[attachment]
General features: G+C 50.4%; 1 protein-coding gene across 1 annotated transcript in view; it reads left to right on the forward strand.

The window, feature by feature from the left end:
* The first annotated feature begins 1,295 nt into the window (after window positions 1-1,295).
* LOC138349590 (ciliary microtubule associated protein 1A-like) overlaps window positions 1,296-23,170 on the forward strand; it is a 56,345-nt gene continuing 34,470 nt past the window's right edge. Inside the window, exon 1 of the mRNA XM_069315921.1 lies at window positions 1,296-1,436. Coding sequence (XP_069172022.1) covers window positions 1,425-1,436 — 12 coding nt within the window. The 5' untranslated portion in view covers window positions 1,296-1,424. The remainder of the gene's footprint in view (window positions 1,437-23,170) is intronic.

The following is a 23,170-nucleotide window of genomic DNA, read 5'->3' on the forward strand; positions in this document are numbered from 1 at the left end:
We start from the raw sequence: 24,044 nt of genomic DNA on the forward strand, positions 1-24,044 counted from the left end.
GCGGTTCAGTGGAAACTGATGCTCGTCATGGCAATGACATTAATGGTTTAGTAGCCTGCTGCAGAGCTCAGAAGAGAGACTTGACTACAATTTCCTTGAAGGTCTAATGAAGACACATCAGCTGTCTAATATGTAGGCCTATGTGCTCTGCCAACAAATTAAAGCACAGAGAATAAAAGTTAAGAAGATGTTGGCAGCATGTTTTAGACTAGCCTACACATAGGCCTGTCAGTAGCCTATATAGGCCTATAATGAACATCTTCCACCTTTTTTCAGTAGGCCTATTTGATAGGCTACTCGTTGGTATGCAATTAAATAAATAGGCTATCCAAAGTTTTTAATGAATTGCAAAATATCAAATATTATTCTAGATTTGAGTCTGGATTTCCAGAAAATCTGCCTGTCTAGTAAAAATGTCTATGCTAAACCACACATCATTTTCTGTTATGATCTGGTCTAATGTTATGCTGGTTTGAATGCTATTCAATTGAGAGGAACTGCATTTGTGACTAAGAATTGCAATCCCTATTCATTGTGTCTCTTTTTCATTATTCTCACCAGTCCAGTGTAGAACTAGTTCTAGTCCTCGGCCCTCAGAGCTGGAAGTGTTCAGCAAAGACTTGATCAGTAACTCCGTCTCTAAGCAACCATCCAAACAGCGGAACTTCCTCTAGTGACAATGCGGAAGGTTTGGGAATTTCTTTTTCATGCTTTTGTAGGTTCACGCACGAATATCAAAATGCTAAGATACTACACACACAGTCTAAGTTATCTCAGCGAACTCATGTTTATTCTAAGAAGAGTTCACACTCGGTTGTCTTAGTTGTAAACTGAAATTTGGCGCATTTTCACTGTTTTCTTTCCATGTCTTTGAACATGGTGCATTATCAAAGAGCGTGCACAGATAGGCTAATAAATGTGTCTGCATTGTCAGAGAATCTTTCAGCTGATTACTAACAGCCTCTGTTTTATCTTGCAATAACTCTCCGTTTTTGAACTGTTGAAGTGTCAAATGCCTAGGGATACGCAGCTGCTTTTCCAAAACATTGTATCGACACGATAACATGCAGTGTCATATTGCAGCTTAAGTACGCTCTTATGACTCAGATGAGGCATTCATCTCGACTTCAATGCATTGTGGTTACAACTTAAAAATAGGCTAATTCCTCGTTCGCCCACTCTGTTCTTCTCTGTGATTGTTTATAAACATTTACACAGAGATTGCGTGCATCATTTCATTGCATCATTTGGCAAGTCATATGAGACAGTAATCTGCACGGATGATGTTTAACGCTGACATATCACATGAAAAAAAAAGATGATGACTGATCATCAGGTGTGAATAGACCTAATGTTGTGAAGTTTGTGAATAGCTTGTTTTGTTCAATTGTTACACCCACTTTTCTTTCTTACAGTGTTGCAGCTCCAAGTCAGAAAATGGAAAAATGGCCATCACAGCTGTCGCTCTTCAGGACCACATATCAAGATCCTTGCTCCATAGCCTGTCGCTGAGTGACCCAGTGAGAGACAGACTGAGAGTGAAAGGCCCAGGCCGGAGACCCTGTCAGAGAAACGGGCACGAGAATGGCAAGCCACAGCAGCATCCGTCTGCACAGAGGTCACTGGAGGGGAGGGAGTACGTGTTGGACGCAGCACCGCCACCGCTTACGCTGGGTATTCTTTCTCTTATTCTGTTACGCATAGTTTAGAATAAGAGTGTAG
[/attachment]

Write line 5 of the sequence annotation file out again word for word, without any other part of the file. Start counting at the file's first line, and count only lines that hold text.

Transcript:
The following is a 23,170-nucleotide window of genomic DNA, read 5'->3' on the forward strand; positions in this document are numbered from 1 at the left end: